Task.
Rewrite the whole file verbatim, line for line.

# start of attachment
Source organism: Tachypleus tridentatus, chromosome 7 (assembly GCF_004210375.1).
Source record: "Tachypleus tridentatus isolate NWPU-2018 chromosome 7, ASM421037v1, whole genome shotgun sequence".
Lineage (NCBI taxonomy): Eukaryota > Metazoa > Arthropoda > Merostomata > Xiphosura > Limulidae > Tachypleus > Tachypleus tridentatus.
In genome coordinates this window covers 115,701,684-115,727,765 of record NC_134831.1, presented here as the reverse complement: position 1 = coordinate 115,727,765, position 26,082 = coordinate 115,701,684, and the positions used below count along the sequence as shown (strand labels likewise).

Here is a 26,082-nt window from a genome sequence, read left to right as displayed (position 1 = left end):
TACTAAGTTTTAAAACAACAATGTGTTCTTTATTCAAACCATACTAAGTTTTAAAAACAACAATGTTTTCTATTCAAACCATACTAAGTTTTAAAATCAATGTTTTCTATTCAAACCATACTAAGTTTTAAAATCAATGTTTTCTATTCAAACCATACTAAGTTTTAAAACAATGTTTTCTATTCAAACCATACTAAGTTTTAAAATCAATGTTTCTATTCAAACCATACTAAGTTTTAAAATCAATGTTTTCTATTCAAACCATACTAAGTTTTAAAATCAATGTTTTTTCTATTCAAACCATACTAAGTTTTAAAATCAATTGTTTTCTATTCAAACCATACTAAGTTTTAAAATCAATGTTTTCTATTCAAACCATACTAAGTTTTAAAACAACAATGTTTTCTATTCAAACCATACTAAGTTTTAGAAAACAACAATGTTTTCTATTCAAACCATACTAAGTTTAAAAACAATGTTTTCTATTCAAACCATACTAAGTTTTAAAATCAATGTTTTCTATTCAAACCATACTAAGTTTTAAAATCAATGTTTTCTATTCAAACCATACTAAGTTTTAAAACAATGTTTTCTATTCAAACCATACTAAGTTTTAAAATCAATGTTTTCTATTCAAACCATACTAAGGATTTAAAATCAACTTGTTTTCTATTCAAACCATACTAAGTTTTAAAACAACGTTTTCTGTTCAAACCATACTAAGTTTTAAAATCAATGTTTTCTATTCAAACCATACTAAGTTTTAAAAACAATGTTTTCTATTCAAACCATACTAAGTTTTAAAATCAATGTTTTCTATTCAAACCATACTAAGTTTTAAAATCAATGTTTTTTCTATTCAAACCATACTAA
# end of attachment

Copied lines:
Source organism: Tachypleus tridentatus, chromosome 7 (assembly GCF_004210375.1).
Source record: "Tachypleus tridentatus isolate NWPU-2018 chromosome 7, ASM421037v1, whole genome shotgun sequence".
Lineage (NCBI taxonomy): Eukaryota > Metazoa > Arthropoda > Merostomata > Xiphosura > Limulidae > Tachypleus > Tachypleus tridentatus.
In genome coordinates this window covers 115,701,684-115,727,765 of record NC_134831.1, presented here as the reverse complement: position 1 = coordinate 115,727,765, position 26,082 = coordinate 115,701,684, and the positions used below count along the sequence as shown (strand labels likewise).

Here is a 26,082-nt window from a genome sequence, read left to right as displayed (position 1 = left end):
TACTAAGTTTTAAAACAACAATGTGTTCTTTATTCAAACCATACTAAGTTTTAAAAACAACAATGTTTTCTATTCAAACCATACTAAGTTTTAAAATCAATGTTTTCTATTCAAACCATACTAAGTTTTAAAATCAATGTTTTCTATTCAAACCATACTAAGTTTTAAAACAATGTTTTCTATTCAAACCATACTAAGTTTTAAAATCAATGTTTCTATTCAAACCATACTAAGTTTTAAAATCAATGTTTTCTATTCAAACCATACTAAGTTTTAAAATCAATGTTTTTTCTATTCAAACCATACTAAGTTTTAAAATCAATTGTTTTCTATTCAAACCATACTAAGTTTTAAAATCAATGTTTTCTATTCAAACCATACTAAGTTTTAAAACAACAATGTTTTCTATTCAAACCATACTAAGTTTTAGAAAACAACAATGTTTTCTATTCAAACCATACTAAGTTTAAAAACAATGTTTTCTATTCAAACCATACTAAGTTTTAAAATCAATGTTTTCTATTCAAACCATACTAAGTTTTAAAATCAATGTTTTCTATTCAAACCATACTAAGTTTTAAAACAATGTTTTCTATTCAAACCATACTAAGTTTTAAAATCAATGTTTTCTATTCAAACCATACTAAGGATTTAAAATCAACTTGTTTTCTATTCAAACCATACTAAGTTTTAAAACAACGTTTTCTGTTCAAACCATACTAAGTTTTAAAATCAATGTTTTCTATTCAAACCATACTAAGTTTTAAAAACAATGTTTTCTATTCAAACCATACTAAGTTTTAAAATCAATGTTTTCTATTCAAACCATACTAAGTTTTAAAATCAATGTTTTTTCTATTCAAACCATACTAA